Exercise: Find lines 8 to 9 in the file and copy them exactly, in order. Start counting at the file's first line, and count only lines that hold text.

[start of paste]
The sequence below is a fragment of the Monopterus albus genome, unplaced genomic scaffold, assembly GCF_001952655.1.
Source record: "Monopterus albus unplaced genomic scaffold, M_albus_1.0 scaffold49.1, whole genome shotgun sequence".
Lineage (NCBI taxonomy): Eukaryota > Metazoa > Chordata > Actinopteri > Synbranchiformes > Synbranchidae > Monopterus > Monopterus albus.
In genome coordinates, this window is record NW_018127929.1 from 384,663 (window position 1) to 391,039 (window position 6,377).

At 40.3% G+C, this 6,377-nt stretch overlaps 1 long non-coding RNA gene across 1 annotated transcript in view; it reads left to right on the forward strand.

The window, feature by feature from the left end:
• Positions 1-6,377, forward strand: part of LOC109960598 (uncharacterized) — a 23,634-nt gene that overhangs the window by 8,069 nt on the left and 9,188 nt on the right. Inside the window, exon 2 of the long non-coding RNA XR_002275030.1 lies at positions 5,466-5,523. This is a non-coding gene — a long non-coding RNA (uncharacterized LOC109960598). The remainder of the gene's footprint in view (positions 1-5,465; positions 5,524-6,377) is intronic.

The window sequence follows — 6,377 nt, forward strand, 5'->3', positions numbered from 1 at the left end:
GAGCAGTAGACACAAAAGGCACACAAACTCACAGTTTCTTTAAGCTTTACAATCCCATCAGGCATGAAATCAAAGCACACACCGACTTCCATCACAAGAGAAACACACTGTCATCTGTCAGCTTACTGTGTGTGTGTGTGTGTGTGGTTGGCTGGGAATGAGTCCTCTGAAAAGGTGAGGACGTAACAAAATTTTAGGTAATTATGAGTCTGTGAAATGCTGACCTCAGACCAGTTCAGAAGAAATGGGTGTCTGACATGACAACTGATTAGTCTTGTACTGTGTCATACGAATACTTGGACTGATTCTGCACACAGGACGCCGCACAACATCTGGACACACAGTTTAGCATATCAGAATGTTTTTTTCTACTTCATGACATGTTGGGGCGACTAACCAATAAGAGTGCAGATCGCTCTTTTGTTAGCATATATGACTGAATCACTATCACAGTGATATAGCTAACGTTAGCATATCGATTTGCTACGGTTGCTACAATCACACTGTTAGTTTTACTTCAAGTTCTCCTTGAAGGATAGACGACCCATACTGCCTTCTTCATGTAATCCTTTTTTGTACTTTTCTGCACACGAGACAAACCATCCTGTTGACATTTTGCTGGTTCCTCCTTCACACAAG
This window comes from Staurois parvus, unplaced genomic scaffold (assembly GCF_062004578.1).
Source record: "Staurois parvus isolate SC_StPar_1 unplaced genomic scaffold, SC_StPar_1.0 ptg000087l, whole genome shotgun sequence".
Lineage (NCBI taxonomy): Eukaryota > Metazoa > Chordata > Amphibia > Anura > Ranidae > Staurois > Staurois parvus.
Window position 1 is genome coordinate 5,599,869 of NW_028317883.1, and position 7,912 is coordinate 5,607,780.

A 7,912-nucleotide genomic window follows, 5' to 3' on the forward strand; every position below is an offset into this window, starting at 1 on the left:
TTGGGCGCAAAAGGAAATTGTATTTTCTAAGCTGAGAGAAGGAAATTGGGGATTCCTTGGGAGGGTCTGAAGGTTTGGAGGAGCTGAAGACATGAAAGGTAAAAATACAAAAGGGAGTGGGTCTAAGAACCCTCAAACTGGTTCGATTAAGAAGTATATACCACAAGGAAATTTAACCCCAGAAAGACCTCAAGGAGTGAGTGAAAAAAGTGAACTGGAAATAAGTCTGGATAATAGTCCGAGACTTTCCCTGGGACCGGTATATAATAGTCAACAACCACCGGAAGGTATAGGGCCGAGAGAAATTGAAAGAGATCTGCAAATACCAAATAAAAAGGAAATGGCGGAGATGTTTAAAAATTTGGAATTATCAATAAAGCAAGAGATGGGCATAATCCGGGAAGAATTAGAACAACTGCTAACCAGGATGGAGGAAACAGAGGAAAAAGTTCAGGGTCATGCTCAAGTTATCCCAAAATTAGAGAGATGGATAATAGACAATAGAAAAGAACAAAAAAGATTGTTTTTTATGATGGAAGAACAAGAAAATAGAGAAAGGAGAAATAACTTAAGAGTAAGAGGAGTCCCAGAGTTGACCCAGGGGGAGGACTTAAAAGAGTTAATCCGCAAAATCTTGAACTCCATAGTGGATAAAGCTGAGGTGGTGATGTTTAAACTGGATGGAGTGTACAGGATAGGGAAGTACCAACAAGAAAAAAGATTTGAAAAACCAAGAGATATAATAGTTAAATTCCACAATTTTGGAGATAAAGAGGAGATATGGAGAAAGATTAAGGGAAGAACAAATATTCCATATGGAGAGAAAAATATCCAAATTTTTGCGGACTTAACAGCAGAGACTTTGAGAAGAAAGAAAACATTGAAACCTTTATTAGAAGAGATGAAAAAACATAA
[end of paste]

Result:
The window sequence follows — 6,377 nt, forward strand, 5'->3', positions numbered from 1 at the left end:
GAGCAGTAGACACAAAAGGCACACAAACTCACAGTTTCTTTAAGCTTTACAATCCCATCAGGCATGAAATCAAAGCACACACCGACTTCCATCACAAGAGAAACACACTGTCATCTGTCAGCTTACTGTGTGTGTGTGTGTGTGTGGTTGGCTGGGAATGAGTCCTCTGAAAAGGTGAGGACGTAACAAAATTTTAGGTAATTATGAGTCTGTGAAATGCTGACCTCAGACCAGTTCAGAAGAAATGGGTGTCTGACATGACAACTGATTAGTCTTGTACTGTGTCATACGAATACTTGGACTGATTCTGCACACAGGACGCCGCACAACATCTGGACACACAGTTTAGCATATCAGAATGTTTTTTTCTACTTCATGACATGTTGGGGCGACTAACCAATAAGAGTGCAGATCGCTCTTTTGTTAGCATATATGACTGAATCACTATCACAGTGATATAGCTAACGTTAGCATATCGATTTGCTACGGTTGCTACAATCACACTGTTAGTTTTACTTCAAGTTCTCCTTGAAGGATAGACGACCCATACTGCCTTCTTCATGTAATCCTTTTTTGTACTTTTCTGCACACGAGACAAACCATCCTGTTGACATTTTGCTGGTTCCTCCTTCACACAAG